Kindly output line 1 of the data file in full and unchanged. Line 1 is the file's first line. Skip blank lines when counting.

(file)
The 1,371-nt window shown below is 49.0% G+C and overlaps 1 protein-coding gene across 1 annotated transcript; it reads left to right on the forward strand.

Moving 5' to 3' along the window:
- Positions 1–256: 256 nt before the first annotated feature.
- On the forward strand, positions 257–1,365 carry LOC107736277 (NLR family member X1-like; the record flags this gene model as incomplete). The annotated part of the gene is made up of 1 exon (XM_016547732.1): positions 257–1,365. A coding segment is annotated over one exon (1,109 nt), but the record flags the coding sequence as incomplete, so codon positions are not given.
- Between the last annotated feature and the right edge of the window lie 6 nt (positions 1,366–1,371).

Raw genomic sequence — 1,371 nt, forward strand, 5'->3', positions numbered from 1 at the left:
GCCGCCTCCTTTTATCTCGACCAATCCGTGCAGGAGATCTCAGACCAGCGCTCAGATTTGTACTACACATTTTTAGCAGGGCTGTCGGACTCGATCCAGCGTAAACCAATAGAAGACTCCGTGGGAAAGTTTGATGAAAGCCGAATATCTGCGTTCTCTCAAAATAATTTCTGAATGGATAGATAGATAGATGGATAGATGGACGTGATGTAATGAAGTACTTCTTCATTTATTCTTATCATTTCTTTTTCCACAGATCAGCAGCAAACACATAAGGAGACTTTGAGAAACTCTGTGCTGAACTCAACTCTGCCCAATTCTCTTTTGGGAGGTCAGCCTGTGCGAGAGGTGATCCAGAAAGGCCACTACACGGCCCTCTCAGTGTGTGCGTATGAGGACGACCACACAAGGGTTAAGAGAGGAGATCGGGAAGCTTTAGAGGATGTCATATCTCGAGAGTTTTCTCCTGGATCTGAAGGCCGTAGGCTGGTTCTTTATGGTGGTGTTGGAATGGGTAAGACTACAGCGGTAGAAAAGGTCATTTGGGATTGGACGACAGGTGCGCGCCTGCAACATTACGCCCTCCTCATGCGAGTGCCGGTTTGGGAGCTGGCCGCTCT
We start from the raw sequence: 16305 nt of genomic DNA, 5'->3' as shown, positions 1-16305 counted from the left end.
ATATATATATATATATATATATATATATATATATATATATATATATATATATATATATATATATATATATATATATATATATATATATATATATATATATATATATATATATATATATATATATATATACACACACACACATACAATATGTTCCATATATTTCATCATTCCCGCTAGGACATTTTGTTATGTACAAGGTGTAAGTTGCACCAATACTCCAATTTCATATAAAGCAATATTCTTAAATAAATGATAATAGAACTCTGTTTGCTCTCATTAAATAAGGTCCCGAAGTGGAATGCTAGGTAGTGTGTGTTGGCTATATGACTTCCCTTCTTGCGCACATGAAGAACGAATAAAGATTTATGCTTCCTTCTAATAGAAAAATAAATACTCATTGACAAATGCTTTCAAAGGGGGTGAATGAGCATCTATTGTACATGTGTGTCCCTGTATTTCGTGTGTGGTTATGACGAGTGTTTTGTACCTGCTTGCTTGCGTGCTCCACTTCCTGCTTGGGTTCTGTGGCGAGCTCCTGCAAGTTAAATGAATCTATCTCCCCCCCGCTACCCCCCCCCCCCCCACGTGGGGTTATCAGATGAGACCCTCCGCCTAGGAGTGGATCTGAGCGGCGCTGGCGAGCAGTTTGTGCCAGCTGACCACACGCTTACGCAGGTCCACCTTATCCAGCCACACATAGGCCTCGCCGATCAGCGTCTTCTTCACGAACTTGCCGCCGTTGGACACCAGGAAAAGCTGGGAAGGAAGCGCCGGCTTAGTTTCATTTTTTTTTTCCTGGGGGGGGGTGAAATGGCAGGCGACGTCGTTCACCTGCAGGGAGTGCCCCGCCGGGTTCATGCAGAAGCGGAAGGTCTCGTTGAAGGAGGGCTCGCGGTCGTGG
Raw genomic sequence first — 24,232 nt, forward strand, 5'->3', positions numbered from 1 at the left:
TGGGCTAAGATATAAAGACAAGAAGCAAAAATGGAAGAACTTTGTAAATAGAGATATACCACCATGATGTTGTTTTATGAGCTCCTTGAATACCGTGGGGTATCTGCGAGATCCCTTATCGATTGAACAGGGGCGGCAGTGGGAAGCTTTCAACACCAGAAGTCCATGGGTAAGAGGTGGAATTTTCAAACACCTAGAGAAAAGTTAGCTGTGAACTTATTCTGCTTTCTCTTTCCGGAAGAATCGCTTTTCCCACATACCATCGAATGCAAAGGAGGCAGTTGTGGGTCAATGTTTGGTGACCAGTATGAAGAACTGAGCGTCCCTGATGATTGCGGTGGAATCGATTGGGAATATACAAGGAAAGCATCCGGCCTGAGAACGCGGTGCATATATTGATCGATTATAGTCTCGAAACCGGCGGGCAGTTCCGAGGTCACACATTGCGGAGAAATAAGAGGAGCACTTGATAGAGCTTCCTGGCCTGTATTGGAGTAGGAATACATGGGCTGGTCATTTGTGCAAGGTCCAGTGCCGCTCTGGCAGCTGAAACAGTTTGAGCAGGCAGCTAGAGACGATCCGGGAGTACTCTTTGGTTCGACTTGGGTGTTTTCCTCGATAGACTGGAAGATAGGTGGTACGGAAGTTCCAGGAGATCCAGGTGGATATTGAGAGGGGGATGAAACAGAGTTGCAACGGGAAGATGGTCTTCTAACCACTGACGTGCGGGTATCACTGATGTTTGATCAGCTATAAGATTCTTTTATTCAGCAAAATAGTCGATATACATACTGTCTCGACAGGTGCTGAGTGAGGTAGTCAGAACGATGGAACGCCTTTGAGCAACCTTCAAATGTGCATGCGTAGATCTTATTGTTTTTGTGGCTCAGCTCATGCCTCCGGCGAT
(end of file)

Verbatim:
The 1,371-nt window shown below is 49.0% G+C and overlaps 1 protein-coding gene across 1 annotated transcript; it reads left to right on the forward strand.